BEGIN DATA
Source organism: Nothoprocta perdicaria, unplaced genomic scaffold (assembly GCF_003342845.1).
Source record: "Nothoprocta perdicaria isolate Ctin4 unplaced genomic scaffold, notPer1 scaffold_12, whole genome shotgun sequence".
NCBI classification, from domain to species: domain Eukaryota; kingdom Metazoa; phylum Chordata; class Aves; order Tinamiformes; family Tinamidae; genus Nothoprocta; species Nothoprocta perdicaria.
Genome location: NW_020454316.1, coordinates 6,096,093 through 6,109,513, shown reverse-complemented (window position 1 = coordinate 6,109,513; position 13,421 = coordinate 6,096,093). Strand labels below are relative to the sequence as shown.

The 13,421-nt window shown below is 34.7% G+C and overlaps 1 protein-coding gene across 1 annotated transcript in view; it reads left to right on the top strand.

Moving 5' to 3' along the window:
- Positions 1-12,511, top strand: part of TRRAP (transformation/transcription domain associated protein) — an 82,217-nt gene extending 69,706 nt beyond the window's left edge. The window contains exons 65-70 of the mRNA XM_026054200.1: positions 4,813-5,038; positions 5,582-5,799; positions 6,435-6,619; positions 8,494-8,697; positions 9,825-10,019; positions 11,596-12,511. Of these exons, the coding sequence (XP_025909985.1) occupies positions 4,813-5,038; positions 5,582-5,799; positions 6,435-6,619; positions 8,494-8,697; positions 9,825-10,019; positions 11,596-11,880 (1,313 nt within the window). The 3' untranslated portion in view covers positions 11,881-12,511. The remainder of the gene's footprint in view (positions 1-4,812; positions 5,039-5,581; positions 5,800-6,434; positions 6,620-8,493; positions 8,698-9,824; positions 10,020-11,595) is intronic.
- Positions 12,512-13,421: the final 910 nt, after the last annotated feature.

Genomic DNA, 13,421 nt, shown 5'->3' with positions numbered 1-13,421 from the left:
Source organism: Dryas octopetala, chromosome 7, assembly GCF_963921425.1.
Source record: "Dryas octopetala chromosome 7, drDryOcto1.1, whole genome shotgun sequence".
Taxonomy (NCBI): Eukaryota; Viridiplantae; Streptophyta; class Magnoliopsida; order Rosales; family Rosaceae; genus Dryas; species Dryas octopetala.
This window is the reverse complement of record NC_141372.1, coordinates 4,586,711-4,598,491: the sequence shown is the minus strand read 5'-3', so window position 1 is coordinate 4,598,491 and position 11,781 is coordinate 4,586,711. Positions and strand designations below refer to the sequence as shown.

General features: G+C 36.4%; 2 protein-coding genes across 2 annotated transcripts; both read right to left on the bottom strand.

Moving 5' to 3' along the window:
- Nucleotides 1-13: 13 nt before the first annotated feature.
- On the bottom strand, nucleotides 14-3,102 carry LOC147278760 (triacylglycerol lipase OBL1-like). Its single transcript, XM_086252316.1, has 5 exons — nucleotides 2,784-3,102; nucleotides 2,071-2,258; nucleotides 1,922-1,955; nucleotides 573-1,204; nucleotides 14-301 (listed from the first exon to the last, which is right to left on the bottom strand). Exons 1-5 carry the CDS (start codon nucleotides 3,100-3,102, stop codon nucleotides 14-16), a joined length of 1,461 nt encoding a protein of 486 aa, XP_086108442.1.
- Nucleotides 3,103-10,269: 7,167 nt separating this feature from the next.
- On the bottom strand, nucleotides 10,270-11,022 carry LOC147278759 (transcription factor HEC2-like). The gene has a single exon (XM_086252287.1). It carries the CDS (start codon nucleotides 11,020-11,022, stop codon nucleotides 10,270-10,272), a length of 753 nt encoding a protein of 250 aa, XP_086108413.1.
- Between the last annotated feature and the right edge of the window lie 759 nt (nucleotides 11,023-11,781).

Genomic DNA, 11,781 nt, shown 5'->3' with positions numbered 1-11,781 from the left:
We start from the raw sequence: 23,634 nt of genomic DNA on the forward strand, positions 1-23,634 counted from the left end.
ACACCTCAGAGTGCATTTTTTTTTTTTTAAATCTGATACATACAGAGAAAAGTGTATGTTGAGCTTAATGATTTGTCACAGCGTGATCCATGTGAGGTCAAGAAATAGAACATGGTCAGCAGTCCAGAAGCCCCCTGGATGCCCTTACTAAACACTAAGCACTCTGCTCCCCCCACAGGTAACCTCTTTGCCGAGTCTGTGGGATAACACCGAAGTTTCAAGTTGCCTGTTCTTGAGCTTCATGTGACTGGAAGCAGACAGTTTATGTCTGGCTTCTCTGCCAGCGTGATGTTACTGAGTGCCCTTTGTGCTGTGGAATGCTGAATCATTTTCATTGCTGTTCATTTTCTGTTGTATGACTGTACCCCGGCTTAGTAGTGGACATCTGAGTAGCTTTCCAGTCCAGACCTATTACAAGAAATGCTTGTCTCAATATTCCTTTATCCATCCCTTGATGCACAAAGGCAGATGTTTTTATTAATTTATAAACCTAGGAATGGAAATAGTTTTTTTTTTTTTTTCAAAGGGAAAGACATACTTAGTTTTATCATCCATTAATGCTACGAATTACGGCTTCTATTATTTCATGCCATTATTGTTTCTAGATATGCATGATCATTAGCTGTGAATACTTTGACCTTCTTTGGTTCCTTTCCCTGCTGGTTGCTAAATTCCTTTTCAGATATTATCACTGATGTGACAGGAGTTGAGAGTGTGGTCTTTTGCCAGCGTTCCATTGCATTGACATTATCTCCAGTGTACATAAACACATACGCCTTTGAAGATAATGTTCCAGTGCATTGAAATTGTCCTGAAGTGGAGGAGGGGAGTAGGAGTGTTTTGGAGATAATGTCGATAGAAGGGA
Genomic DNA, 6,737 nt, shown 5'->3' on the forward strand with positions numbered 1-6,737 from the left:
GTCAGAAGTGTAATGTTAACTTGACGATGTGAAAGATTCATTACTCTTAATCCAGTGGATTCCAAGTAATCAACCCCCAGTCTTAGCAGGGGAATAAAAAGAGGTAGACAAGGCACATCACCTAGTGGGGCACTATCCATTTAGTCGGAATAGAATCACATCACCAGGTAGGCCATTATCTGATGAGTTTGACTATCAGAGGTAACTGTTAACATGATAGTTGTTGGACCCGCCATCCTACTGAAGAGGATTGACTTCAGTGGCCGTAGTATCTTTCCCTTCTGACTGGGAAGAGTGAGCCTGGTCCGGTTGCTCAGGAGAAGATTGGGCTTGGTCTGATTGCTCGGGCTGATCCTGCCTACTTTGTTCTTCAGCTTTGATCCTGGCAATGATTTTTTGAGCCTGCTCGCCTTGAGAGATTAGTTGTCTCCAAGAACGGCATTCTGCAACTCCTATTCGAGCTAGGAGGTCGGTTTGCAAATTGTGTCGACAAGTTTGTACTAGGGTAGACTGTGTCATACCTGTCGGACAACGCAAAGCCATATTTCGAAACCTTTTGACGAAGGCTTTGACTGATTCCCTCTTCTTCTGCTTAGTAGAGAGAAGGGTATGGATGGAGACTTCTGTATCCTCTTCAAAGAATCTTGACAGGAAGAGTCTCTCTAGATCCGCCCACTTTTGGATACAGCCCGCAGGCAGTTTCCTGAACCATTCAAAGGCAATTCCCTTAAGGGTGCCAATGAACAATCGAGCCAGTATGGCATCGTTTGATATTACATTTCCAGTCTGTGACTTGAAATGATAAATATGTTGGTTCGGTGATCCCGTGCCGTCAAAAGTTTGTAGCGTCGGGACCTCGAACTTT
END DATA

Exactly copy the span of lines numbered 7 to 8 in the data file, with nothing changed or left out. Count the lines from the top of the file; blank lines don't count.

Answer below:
- Positions 1-12,511, top strand: part of TRRAP (transformation/transcription domain associated protein) — an 82,217-nt gene extending 69,706 nt beyond the window's left edge. The window contains exons 65-70 of the mRNA XM_026054200.1: positions 4,813-5,038; positions 5,582-5,799; positions 6,435-6,619; positions 8,494-8,697; positions 9,825-10,019; positions 11,596-12,511. Of these exons, the coding sequence (XP_025909985.1) occupies positions 4,813-5,038; positions 5,582-5,799; positions 6,435-6,619; positions 8,494-8,697; positions 9,825-10,019; positions 11,596-11,880 (1,313 nt within the window). The 3' untranslated portion in view covers positions 11,881-12,511. The remainder of the gene's footprint in view (positions 1-4,812; positions 5,039-5,581; positions 5,800-6,434; positions 6,620-8,493; positions 8,698-9,824; positions 10,020-11,595) is intronic.
- Positions 12,512-13,421: the final 910 nt, after the last annotated feature.